Treaties, States Parties and Commentaries
  • Print page
Commentary of 1960 
[p.24] CHAPTER I


Like all treaties, the Geneva Conventions contain clauses of a general nature and implementing provisions which are more limited in scope.
In the 1929 Convention, as in the earlier Conventions, the two types of provision were intermingled; that was also the case in the Hague Conventions relative to maritime Warfare, where the general provisions were few in number. In the Tenth Hague Convention of 1907, for instance, they were contained in Articles 18 and 22 .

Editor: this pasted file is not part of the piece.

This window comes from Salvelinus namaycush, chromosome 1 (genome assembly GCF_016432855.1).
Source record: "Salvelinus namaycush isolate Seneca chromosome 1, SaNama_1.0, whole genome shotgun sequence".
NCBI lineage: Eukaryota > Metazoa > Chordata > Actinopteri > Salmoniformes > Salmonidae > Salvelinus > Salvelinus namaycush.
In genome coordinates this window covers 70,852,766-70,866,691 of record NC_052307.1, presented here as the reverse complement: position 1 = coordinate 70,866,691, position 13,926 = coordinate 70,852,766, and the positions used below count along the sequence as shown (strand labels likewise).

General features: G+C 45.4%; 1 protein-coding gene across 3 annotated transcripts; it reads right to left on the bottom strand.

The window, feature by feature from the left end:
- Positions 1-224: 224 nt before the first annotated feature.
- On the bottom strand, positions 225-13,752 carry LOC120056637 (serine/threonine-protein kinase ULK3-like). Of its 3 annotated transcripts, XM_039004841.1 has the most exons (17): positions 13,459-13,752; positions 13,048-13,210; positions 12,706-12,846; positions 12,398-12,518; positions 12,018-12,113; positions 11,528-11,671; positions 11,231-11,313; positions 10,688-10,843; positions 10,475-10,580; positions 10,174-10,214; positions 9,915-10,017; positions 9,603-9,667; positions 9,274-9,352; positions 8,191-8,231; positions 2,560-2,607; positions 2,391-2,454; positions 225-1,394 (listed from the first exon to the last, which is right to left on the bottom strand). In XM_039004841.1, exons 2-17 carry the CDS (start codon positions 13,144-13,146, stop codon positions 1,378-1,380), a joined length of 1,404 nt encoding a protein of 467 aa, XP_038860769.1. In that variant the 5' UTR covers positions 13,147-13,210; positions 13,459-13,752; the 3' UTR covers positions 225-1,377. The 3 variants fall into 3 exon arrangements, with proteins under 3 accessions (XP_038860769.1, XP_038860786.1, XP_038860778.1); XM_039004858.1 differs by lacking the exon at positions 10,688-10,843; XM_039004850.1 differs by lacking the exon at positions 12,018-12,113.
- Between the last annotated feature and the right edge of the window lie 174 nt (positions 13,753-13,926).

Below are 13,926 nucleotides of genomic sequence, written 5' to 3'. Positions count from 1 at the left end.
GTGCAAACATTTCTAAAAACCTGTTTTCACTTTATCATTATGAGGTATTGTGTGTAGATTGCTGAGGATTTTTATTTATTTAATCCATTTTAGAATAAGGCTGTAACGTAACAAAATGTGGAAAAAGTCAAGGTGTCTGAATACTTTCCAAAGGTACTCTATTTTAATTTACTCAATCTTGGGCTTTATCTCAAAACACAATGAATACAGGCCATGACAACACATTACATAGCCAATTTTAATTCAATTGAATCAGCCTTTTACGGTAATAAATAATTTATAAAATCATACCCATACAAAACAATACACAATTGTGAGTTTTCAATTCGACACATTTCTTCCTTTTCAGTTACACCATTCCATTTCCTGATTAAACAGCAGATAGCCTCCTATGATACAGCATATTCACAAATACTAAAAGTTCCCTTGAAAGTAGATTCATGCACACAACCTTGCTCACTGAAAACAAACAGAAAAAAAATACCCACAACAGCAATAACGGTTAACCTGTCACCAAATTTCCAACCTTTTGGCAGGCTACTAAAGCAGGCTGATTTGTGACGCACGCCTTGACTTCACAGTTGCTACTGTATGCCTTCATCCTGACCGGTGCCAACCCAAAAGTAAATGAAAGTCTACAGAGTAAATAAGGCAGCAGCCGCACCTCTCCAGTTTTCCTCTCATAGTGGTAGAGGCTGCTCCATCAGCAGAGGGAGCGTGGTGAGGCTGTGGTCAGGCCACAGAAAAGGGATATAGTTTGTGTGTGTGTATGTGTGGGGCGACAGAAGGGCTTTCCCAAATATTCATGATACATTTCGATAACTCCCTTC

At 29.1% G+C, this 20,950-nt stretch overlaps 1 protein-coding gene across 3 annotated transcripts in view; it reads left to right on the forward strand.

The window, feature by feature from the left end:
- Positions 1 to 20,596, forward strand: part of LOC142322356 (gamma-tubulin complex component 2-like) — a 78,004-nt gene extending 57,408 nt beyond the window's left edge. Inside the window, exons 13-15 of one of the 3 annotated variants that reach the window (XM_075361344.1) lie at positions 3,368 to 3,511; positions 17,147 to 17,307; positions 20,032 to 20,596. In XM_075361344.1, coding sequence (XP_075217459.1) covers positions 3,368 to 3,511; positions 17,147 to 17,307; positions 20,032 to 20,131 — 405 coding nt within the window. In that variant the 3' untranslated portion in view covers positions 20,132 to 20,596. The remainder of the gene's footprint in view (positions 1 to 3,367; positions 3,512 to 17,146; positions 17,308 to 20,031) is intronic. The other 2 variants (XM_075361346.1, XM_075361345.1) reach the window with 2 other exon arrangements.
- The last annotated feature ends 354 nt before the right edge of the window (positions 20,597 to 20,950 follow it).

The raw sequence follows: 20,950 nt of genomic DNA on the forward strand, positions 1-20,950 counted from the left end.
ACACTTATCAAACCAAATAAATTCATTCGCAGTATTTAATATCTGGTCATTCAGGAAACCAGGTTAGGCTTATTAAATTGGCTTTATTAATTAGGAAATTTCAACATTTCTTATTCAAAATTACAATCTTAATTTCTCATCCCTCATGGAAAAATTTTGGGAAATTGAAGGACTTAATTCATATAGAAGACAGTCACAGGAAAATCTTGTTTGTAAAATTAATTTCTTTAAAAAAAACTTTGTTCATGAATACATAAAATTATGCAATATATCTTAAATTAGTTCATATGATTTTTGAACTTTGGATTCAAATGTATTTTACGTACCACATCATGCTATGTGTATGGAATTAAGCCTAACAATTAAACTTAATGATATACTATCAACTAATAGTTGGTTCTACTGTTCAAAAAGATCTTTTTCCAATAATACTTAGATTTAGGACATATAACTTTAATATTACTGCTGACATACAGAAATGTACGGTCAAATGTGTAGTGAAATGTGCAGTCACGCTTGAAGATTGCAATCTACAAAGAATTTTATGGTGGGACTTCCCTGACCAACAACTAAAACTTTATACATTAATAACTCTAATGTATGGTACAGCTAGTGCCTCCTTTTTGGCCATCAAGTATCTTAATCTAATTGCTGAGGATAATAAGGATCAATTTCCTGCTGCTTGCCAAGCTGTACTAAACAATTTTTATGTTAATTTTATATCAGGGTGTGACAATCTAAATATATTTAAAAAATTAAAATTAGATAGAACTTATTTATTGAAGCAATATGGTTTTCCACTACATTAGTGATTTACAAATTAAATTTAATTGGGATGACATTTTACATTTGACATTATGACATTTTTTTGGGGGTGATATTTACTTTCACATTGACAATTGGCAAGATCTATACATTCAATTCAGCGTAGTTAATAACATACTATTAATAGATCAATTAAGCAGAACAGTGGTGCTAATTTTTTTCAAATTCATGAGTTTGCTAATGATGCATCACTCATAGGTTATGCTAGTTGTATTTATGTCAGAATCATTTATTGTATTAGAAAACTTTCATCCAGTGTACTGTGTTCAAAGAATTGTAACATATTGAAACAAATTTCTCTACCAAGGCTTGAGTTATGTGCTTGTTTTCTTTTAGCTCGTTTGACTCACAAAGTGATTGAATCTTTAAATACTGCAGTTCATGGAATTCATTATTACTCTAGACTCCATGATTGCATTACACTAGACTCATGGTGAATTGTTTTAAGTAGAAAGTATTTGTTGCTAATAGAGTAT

When it was proposed to revise the earlier Conventions and draw up a new one, it was decided to arrange the provisions methodically. Each of the four draft texts prepared by the International Committee of the Red Cross began with the principal provisions of a general character, in particular those which enunciated fundamental principles and so should, by rights, be repeated in the various Conventions. This more logical arrangement had the additional advantage of preparing the way for a combination of the four Conventions in a single instrument, if such a step was contemplated. The suggested arrangement was adopted by the XVIIth International Red Cross Conference, and later by the Diplomatic Conference.
Most of the Articles in this Chapter are accordingly to be found in identical, or slightly modified, form in the three other Conventions. Attention will be drawn to each individual case.